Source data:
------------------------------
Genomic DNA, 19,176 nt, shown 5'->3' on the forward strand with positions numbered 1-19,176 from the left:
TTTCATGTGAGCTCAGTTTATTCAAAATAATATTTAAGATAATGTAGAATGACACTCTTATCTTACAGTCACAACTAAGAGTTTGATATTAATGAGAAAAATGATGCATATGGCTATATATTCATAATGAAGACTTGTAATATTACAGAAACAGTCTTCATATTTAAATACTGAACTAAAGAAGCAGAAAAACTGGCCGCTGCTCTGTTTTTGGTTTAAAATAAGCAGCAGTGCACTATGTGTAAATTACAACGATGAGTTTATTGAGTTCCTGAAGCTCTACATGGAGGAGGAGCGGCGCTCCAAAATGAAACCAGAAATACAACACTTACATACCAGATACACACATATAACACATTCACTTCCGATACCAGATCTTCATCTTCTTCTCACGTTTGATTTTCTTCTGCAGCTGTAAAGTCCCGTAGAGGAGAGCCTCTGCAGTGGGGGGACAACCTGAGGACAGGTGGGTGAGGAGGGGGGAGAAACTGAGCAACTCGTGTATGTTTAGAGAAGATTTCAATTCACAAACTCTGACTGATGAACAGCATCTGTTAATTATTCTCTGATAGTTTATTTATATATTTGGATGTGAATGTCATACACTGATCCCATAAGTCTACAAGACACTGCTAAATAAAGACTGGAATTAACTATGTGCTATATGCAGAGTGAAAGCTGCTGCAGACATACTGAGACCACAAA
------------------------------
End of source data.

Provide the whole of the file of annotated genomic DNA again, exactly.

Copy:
Genomic DNA, 19,176 nt, shown 5'->3' on the forward strand with positions numbered 1-19,176 from the left:
TTTCATGTGAGCTCAGTTTATTCAAAATAATATTTAAGATAATGTAGAATGACACTCTTATCTTACAGTCACAACTAAGAGTTTGATATTAATGAGAAAAATGATGCATATGGCTATATATTCATAATGAAGACTTGTAATATTACAGAAACAGTCTTCATATTTAAATACTGAACTAAAGAAGCAGAAAAACTGGCCGCTGCTCTGTTTTTGGTTTAAAATAAGCAGCAGTGCACTATGTGTAAATTACAACGATGAGTTTATTGAGTTCCTGAAGCTCTACATGGAGGAGGAGCGGCGCTCCAAAATGAAACCAGAAATACAACACTTACATACCAGATACACACATATAACACATTCACTTCCGATACCAGATCTTCATCTTCTTCTCACGTTTGATTTTCTTCTGCAGCTGTAAAGTCCCGTAGAGGAGAGCCTCTGCAGTGGGGGGACAACCTGAGGACAGGTGGGTGAGGAGGGGGGAGAAACTGAGCAACTCGTGTATGTTTAGAGAAGATTTCAATTCACAAACTCTGACTGATGAACAGCATCTGTTAATTATTCTCTGATAGTTTATTTATATATTTGGATGTGAATGTCATACACTGATCCCATAAGTCTACAAGACACTGCTAAATAAAGACTGGAATTAACTATGTGCTATATGCAGAGTGAAAGCTGCTGCAGACATACTGAGACCACAAA